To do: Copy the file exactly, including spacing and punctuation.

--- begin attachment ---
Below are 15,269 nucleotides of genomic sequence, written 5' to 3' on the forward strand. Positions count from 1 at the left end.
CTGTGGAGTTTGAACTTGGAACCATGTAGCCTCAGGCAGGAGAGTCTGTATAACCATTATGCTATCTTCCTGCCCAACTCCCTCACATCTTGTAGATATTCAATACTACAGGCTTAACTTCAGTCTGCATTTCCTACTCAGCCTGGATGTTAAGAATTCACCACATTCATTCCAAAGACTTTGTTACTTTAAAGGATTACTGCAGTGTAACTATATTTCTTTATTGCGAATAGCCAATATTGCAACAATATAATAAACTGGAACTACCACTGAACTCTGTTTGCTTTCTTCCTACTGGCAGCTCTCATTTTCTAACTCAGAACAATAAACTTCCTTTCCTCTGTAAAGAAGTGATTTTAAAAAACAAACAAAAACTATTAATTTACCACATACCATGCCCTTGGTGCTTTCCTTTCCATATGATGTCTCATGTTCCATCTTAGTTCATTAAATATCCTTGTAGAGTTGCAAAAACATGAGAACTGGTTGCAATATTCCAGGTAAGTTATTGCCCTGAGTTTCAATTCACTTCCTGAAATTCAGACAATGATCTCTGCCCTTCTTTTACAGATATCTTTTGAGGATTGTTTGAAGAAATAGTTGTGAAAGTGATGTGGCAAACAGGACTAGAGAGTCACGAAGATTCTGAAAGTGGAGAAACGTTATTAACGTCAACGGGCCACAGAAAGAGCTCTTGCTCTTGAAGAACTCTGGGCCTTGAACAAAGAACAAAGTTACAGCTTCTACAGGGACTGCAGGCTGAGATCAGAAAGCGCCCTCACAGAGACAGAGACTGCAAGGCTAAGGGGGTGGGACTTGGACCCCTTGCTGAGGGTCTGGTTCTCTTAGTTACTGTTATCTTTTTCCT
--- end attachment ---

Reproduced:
Below are 15,269 nucleotides of genomic sequence, written 5' to 3' on the forward strand. Positions count from 1 at the left end.
CTGTGGAGTTTGAACTTGGAACCATGTAGCCTCAGGCAGGAGAGTCTGTATAACCATTATGCTATCTTCCTGCCCAACTCCCTCACATCTTGTAGATATTCAATACTACAGGCTTAACTTCAGTCTGCATTTCCTACTCAGCCTGGATGTTAAGAATTCACCACATTCATTCCAAAGACTTTGTTACTTTAAAGGATTACTGCAGTGTAACTATATTTCTTTATTGCGAATAGCCAATATTGCAACAATATAATAAACTGGAACTACCACTGAACTCTGTTTGCTTTCTTCCTACTGGCAGCTCTCATTTTCTAACTCAGAACAATAAACTTCCTTTCCTCTGTAAAGAAGTGATTTTAAAAAACAAACAAAAACTATTAATTTACCACATACCATGCCCTTGGTGCTTTCCTTTCCATATGATGTCTCATGTTCCATCTTAGTTCATTAAATATCCTTGTAGAGTTGCAAAAACATGAGAACTGGTTGCAATATTCCAGGTAAGTTATTGCCCTGAGTTTCAATTCACTTCCTGAAATTCAGACAATGATCTCTGCCCTTCTTTTACAGATATCTTTTGAGGATTGTTTGAAGAAATAGTTGTGAAAGTGATGTGGCAAACAGGACTAGAGAGTCACGAAGATTCTGAAAGTGGAGAAACGTTATTAACGTCAACGGGCCACAGAAAGAGCTCTTGCTCTTGAAGAACTCTGGGCCTTGAACAAAGAACAAAGTTACAGCTTCTACAGGGACTGCAGGCTGAGATCAGAAAGCGCCCTCACAGAGACAGAGACTGCAAGGCTAAGGGGGTGGGACTTGGACCCCTTGCTGAGGGTCTGGTTCTCTTAGTTACTGTTATCTTTTTCCT